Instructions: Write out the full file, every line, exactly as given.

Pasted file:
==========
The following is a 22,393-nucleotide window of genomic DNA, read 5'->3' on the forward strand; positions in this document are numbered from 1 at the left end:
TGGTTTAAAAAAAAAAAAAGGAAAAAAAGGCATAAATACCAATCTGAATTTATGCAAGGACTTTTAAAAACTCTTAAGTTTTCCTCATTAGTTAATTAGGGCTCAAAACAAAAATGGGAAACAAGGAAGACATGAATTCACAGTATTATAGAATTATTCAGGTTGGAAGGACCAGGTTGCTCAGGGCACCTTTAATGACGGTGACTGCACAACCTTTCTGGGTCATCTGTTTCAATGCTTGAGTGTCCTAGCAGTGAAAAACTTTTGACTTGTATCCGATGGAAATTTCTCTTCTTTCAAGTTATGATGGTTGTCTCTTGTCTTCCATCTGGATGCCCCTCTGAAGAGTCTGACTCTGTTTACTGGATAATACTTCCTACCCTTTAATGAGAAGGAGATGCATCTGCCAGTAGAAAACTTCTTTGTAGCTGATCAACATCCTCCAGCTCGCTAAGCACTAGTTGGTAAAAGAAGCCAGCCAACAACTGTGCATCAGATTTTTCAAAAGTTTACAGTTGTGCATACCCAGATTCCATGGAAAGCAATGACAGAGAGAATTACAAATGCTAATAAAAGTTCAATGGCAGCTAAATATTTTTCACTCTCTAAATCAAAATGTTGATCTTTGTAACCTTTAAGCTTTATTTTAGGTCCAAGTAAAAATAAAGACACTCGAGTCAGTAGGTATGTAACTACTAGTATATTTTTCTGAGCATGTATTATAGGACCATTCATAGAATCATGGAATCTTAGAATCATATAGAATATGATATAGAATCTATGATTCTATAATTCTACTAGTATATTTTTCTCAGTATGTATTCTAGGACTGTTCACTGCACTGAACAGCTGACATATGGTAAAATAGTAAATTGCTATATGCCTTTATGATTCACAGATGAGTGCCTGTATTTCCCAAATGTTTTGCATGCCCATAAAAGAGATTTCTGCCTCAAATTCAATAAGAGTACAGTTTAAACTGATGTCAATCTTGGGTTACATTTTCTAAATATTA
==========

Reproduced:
The following is a 22,393-nucleotide window of genomic DNA, read 5'->3' on the forward strand; positions in this document are numbered from 1 at the left end:
TGGTTTAAAAAAAAAAAAAGGAAAAAAAGGCATAAATACCAATCTGAATTTATGCAAGGACTTTTAAAAACTCTTAAGTTTTCCTCATTAGTTAATTAGGGCTCAAAACAAAAATGGGAAACAAGGAAGACATGAATTCACAGTATTATAGAATTATTCAGGTTGGAAGGACCAGGTTGCTCAGGGCACCTTTAATGACGGTGACTGCACAACCTTTCTGGGTCATCTGTTTCAATGCTTGAGTGTCCTAGCAGTGAAAAACTTTTGACTTGTATCCGATGGAAATTTCTCTTCTTTCAAGTTATGATGGTTGTCTCTTGTCTTCCATCTGGATGCCCCTCTGAAGAGTCTGACTCTGTTTACTGGATAATACTTCCTACCCTTTAATGAGAAGGAGATGCATCTGCCAGTAGAAAACTTCTTTGTAGCTGATCAACATCCTCCAGCTCGCTAAGCACTAGTTGGTAAAAGAAGCCAGCCAACAACTGTGCATCAGATTTTTCAAAAGTTTACAGTTGTGCATACCCAGATTCCATGGAAAGCAATGACAGAGAGAATTACAAATGCTAATAAAAGTTCAATGGCAGCTAAATATTTTTCACTCTCTAAATCAAAATGTTGATCTTTGTAACCTTTAAGCTTTATTTTAGGTCCAAGTAAAAATAAAGACACTCGAGTCAGTAGGTATGTAACTACTAGTATATTTTTCTGAGCATGTATTATAGGACCATTCATAGAATCATGGAATCTTAGAATCATATAGAATATGATATAGAATCTATGATTCTATAATTCTACTAGTATATTTTTCTCAGTATGTATTCTAGGACTGTTCACTGCACTGAACAGCTGACATATGGTAAAATAGTAAATTGCTATATGCCTTTATGATTCACAGATGAGTGCCTGTATTTCCCAAATGTTTTGCATGCCCATAAAAGAGATTTCTGCCTCAAATTCAATAAGAGTACAGTTTAAACTGATGTCAATCTTGGGTTACATTTTCTAAATATTA